2. Growing up in a very family-oriented church, I’ve seen a lot of these types of judgments made about people who don’t want to have kids. I’m positive I’ve made some of them myself. But as I’ve grown older (and hopefully wiser), I’ve realized that if there is a God, one of the gifts He’s given us is the right to choose how to live our lives. And if someone wants to pass judgment on that, that’s their problem.

  3. Erin says:

    Love this, lady 🙂 Whether you want to birth children yourself, have them in an alternative way (like adoption or surrogacy), or not have them at all shouldn’t be up to anyone else. And it’s pretty strange that it’s acceptable in our society to essentially ask strangers questions about their mating habits.

    As Steve and I consider adoption in our 30s as opposed to having our own children, we’ve started doing research on adoption guidelines. Do you know that some countries only allow you to adopt if you have a doctor’s verification that you’re infertile?! Like that’s the only reason to adopt! I have no idea what our fertility status is, but we’re leaning away from physically having children for other reasons. Everyone seems to have an opinion on the uteri of women … family, friends, strangers, and even governments!

    • Melanie says:

      Thanks! It’s so weird we care about other people’s mating habits! That is crazy — you need to verify you are infertile?! There are plenty of kids that need homes, I don’t know why that’s an issue. I think adopting is so admirable.

  4. I also love this. I, too, am an only child, and I already know my mom is a little disappointed. I’m a bit younger, so I’m sure the questions will come after marriage, and I’m not looking forward to it. In the meantime, I am the slightest bit on the fence, but most days I lean toward no. It’s such an important decision I want to have a few more years to think it over. I’m very thankful my boyfriend is on the same page, as that’s definitely a deal breaker (and has been for me).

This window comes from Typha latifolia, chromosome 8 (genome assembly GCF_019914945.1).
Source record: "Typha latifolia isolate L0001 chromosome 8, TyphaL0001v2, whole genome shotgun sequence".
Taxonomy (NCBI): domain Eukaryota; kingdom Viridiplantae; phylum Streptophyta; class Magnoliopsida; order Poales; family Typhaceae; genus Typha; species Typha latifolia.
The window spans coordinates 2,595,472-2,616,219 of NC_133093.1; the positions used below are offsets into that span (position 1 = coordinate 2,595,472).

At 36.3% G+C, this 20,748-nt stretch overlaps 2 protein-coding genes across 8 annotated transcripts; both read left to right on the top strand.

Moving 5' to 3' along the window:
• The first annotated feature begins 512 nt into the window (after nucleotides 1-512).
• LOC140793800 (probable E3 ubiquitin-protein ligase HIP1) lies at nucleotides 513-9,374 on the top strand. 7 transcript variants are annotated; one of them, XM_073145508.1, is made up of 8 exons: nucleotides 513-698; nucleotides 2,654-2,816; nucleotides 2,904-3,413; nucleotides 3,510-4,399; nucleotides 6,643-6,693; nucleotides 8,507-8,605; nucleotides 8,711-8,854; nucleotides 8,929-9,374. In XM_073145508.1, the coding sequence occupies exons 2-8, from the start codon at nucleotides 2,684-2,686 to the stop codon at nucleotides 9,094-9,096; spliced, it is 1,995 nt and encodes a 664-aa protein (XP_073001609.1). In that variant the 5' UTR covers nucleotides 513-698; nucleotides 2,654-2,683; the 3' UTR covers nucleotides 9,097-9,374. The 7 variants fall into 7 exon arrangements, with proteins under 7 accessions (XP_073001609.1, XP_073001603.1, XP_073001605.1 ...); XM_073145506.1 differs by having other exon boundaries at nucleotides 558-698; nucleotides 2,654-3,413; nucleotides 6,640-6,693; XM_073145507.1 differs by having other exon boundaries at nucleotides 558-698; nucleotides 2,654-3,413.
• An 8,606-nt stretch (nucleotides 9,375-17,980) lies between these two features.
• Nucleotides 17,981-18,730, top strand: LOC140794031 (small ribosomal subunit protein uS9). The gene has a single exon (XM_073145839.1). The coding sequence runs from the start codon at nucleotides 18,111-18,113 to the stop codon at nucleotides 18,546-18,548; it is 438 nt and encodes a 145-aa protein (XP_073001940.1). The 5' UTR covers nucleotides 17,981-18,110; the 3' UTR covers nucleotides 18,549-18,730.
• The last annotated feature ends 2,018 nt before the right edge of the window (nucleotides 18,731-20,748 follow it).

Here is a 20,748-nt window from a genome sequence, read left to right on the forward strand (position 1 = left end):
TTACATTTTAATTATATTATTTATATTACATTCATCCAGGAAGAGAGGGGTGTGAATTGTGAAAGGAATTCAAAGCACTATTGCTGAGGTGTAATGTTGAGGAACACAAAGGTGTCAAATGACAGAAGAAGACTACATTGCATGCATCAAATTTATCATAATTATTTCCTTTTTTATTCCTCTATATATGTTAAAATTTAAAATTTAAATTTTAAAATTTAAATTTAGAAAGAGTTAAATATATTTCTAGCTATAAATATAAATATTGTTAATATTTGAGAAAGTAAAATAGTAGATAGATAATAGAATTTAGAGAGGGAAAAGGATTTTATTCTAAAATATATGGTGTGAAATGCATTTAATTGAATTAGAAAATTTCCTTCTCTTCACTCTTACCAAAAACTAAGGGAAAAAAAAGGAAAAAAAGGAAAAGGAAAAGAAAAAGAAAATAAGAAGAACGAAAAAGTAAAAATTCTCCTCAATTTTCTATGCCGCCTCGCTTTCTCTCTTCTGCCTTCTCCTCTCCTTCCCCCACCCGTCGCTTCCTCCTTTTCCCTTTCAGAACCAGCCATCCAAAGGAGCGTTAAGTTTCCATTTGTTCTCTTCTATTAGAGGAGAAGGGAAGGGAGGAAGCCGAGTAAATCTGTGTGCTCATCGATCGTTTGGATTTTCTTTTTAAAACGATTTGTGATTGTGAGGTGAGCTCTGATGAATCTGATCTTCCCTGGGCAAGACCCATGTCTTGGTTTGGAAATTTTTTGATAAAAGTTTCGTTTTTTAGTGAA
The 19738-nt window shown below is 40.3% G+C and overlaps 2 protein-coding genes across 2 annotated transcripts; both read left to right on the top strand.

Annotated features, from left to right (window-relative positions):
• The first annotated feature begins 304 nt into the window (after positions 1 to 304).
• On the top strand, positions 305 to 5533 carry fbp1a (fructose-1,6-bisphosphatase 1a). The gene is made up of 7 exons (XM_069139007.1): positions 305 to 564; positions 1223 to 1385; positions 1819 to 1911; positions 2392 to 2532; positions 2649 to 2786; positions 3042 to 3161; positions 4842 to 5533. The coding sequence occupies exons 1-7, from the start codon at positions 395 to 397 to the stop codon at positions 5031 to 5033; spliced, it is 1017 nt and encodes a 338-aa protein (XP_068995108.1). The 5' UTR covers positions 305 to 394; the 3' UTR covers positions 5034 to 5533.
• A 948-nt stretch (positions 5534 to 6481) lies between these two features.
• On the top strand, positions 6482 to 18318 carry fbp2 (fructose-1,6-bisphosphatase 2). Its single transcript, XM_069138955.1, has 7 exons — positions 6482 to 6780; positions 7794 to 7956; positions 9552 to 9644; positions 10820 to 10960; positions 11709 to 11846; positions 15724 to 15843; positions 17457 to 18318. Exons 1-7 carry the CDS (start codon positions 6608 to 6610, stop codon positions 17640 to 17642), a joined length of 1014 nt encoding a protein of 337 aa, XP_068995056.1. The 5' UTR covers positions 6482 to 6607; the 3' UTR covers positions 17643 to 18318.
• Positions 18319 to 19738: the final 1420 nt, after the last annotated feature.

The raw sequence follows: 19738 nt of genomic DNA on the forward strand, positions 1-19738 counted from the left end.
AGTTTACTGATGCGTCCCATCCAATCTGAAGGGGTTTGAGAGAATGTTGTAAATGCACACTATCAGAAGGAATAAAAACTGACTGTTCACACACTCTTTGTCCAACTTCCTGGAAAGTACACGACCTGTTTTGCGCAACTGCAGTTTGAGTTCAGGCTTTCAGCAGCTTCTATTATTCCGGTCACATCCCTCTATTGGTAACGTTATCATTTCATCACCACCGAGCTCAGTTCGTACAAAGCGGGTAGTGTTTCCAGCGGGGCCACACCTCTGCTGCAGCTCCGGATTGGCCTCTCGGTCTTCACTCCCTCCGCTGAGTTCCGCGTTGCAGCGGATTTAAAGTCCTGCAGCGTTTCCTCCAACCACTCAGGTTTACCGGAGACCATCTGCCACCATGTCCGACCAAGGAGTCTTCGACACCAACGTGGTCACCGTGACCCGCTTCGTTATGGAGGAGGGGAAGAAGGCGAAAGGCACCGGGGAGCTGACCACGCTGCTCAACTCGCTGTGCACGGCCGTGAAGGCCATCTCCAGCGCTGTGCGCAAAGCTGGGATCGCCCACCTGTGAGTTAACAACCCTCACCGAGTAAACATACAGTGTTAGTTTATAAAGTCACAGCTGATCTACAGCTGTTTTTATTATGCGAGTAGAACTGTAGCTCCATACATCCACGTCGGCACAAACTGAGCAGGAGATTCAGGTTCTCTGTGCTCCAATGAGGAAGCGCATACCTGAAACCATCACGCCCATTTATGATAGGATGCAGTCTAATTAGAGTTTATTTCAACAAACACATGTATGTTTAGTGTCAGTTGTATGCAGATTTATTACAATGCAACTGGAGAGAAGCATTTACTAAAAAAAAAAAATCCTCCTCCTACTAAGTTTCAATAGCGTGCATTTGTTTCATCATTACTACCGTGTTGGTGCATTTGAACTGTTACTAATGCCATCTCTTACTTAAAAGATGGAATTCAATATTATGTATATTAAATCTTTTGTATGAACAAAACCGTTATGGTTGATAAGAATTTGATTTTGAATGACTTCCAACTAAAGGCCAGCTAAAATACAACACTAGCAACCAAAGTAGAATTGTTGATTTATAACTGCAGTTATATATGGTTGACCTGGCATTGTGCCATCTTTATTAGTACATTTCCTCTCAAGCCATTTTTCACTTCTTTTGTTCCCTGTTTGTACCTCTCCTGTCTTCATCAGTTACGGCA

Erin @ Journey to Saving recently posted…Frugal Meal #3: Waffles!My Profile

    • Melanie says:

      The only child thing puts on a lot of pressure! If you are even the slightest bit on the fence, you can give yourself time. It is such an important decision and it’s so important for couples to be on the same page.

  5. Isabella says:

    Good thoughts, Melanie. We have four children and three grandchildren, and for us, well, we love it. Hubby and I were young parents with lots of love and energy.

    Now, our two daughters are married with children, but our sons are still single, and I do not anticipate they will have children. At first, I was disappointed because it has been such a joy and blessing for us. But now I know that no one can transfer his/her idea of happiness onto another. Everyone should live their own life!

    • Melanie says:

      I can imagine you being an awesome, loving mom Isabella. I think that was the hardest part for our parents — realizing that we don’t share the same desire, and that they need to let us be happy doing our own thing, even if it is different from what they want.

  6. Aldo @MDN says:

    You go and do you gurl! I never wanted kids, but I have changed my mind now that I’m 33. You might change your mind or you might not, but either way do what makes you happy and don’t worry about the rest.

  7. I feel much the same way, but since I’m only 23 people say “you’ll change your mind, you’re young. You haven’t found the right guy yet, etc, etc, etc”. Ugh! Whatever let them think what they will, I just decided to ignore them.
    Kayla @ Shoeaholicnomore recently posted…AmericanismMy Profile

  8. I decided to wear the “I don’t want kids and I’m totally fine with it” t-shirt for years now and I at times still hear about it that I must regret the decision and I’m 38! I have a step-son through DH and that is already plenty enough for me. I respect those who have children so I don’t understand why can’t I get the same level of respect at times.

  9. Michelle says:

    I wish more people would be self-aware enough NOT to have children if they don’t want them. It is a life long commitment to do well.

    I’ve known children of people who didn’t want children and the children KNEW that’s how their parents felt. How do you think it made those children feel?

    Not everyone needs to have kids. Period, end of story.
    Michelle recently posted…Five of The Most Compelling Blog Posts That I’ve Read Since 2012-2014My Profile

  10. Isabelle says:

    Totally agree with everything you said but I would add one more thing. There is also the situation where people pity you because they think that you CAN’T have children. I’m 45 and I get that look all the time when people ask if I have children. I just answer ‘no’ and then there is the LOOK! And then I have to say (well, I don’t have to say anything but they look so uncomfortable that I do) ‘that’s ok, I didn’t want children!’.